52 – 58 Shore Road

Source of Photos: 1. & 2. Meadow Place Circa 1905 from facebook: Skelmorlie & Wemyss Bay in their heyday. 3. 1910 Ordinance Survey map. Meadow Place is situated on Shore, north of Eglinton Place. 4. Eglinton Place (in foreground) and Meadow Place (background), circa 1953 from facebook: Skelmorlie & Wemyss Bay in their heyday. 5. Looking east at Meadow Place (left), Eglinton Place (right) and the Hydro(above) – courtesy of Brian Spence 6. Meadow Place circa 1983 – courtesy of Brian Spence. 7. Meadow Place from SW – Corum sales brochure 2019. 8. Meadow Place from NE Oct. 20 – ND.


Background of the original owner

The story of Meadow Place starts with a Daniel Campbell.

Daniel Campbell was born in 1815 in Dunoon to John, a cattle dealer and Margaret (Clark) Campbell. In 1835, when he was 20, Daniel married 18 year-old Mary McDonald, daughter of Alexander McDonald, hotel keeper in Glasgow and Janet, nee Fleck. Children followed soon after with John in 1837, Janet in 1839, Alexander in 1841, Duncan in 1843, Margaret in 1847 and Mary in 1850. [1] [2]

In the 1841 census, the first to be retained by the National Records of Scotland, Daniel, then 25 was living at Meigle with Mary and the three eldest children. At the time, he cites his occupation as shoemaker and they have two visitors staying with them; a shoemaker and a young girl aged 10. [2.1]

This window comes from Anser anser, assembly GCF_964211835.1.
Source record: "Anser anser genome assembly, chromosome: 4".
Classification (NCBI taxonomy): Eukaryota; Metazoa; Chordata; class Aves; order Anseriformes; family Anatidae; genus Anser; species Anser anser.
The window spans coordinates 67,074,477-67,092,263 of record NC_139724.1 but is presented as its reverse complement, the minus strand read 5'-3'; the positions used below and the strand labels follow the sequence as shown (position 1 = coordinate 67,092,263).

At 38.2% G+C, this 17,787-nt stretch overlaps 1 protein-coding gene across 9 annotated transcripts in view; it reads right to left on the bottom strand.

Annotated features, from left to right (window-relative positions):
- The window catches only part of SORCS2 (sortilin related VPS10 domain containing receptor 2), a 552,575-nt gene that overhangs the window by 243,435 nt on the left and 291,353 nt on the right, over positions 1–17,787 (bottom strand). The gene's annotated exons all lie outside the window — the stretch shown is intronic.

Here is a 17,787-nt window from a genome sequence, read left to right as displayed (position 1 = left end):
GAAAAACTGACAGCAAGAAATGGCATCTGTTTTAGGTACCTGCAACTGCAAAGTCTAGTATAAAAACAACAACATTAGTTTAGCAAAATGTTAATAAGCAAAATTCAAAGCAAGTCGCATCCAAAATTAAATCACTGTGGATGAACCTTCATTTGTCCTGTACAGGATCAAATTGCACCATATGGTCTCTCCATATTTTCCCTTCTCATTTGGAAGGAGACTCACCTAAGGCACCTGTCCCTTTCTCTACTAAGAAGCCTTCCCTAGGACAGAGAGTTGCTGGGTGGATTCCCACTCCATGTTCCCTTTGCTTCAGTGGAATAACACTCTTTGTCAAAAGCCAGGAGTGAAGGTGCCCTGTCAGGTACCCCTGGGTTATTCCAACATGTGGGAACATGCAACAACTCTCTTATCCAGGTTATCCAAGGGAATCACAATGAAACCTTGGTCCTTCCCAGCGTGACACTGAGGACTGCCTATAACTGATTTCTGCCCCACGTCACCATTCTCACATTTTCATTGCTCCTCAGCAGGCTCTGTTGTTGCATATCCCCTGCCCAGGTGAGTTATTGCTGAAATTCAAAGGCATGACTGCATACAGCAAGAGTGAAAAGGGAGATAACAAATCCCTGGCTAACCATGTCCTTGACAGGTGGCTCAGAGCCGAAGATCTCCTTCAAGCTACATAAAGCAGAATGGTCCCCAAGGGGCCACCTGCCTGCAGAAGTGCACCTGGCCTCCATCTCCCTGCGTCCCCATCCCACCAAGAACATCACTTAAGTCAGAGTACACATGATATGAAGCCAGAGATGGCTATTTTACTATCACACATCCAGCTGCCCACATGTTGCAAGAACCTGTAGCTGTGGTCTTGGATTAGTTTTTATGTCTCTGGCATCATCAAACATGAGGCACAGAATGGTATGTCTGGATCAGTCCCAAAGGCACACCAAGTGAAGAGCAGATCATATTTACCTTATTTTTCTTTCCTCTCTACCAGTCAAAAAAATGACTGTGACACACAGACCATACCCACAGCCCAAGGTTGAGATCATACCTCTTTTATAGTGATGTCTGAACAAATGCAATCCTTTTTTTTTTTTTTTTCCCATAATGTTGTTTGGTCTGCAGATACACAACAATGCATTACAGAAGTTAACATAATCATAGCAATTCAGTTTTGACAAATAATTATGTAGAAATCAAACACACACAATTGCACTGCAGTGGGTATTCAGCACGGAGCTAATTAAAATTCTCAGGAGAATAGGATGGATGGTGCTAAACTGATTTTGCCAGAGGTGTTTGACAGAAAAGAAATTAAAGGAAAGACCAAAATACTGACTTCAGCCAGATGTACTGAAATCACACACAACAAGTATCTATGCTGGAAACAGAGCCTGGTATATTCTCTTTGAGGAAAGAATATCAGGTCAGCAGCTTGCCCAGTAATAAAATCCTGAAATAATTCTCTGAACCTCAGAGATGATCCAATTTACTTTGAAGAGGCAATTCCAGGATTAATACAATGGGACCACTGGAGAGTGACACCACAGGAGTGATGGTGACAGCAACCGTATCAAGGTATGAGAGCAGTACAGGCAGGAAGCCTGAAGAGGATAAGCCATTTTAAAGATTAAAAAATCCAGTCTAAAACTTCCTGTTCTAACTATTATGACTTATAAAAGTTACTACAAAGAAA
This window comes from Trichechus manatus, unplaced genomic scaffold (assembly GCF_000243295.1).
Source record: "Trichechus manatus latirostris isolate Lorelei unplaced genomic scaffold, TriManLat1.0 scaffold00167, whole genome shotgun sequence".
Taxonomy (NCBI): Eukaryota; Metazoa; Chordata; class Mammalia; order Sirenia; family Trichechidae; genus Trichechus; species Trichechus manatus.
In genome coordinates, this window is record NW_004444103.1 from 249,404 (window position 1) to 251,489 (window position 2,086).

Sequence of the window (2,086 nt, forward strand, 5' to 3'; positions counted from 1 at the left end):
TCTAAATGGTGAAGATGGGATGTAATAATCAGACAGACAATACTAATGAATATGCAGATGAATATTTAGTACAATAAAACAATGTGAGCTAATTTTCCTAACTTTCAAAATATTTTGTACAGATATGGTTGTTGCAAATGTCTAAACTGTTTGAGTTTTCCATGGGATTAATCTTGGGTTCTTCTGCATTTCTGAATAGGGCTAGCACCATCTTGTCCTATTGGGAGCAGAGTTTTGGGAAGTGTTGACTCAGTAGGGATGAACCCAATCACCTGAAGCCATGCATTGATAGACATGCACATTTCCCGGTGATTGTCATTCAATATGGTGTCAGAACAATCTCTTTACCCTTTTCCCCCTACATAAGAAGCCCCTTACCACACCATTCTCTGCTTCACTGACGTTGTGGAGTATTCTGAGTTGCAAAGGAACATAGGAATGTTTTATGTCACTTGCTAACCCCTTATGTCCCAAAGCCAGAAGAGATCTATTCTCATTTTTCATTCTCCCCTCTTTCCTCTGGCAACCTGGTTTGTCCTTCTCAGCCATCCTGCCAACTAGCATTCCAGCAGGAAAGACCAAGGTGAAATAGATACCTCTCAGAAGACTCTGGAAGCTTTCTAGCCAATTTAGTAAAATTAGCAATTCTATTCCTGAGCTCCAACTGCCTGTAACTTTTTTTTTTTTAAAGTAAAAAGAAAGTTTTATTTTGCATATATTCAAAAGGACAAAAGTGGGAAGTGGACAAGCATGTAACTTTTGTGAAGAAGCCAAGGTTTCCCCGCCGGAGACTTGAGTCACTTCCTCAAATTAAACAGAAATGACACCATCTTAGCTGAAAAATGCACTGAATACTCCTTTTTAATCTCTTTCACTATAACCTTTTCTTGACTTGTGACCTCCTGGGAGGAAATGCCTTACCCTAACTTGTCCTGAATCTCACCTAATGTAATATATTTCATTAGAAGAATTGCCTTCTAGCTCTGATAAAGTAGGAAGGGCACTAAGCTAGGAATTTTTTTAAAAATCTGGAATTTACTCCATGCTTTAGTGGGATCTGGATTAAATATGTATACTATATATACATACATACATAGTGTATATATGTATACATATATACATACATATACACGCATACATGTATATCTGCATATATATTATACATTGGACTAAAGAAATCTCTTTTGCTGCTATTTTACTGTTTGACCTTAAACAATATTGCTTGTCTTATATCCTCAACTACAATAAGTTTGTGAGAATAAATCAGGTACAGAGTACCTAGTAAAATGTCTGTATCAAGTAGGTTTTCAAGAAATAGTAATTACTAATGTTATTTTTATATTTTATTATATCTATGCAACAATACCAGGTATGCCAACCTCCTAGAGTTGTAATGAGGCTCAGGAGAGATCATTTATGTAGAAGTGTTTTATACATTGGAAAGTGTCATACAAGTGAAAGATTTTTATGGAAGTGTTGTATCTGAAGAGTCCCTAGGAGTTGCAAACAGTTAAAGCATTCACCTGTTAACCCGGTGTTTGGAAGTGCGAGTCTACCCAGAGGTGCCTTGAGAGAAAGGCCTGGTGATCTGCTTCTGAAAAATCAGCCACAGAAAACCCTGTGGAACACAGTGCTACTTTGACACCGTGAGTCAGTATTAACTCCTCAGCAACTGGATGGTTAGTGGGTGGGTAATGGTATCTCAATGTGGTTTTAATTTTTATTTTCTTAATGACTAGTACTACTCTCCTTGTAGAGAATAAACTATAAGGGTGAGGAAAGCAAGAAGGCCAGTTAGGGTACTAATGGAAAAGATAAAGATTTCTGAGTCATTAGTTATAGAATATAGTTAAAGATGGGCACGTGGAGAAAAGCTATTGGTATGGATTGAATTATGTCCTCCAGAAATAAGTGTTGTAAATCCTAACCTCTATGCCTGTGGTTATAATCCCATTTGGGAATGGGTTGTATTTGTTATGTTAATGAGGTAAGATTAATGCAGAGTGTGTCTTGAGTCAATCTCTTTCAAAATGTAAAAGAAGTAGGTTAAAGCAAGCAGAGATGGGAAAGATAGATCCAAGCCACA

Ten years later, the family are still living at Meigle. All of the children have now been born, with the youngest, Mary, just one year old. Daniel gives his occupation as master shoemaker and his 14 year old son, John, has also become a shoemaker. Janet, Alexander and Duncan are still at school. Again they have another shoemaker staying with them, this time a James Gallacher (jouneyman).  Note: A journeyman is skilled in a given trade or craft and has successfully completed an official apprenticeship. [2.2] [3]

By 1855, we see that Daniel is renting a workshop at Springbank (a block of shops and houses on the seaward side of Shore Road, north of where Meadow Place will soon be built) and by the time of the 1861 census, he and the family have also moved to Springbank. We note that Daniel is no longer just a shoemaker, he has added grocer to his occupation.  His son John is now a fully qualified (journeyman) shoemaker and is presumably working in his father’s workshop. Janet and Duncan are shopkeeper grocers. Whilst the census does not include commercial properties, we’re told that Daniel also occupies a shop and bakehouse at Springbank. [4] [2.3] [5]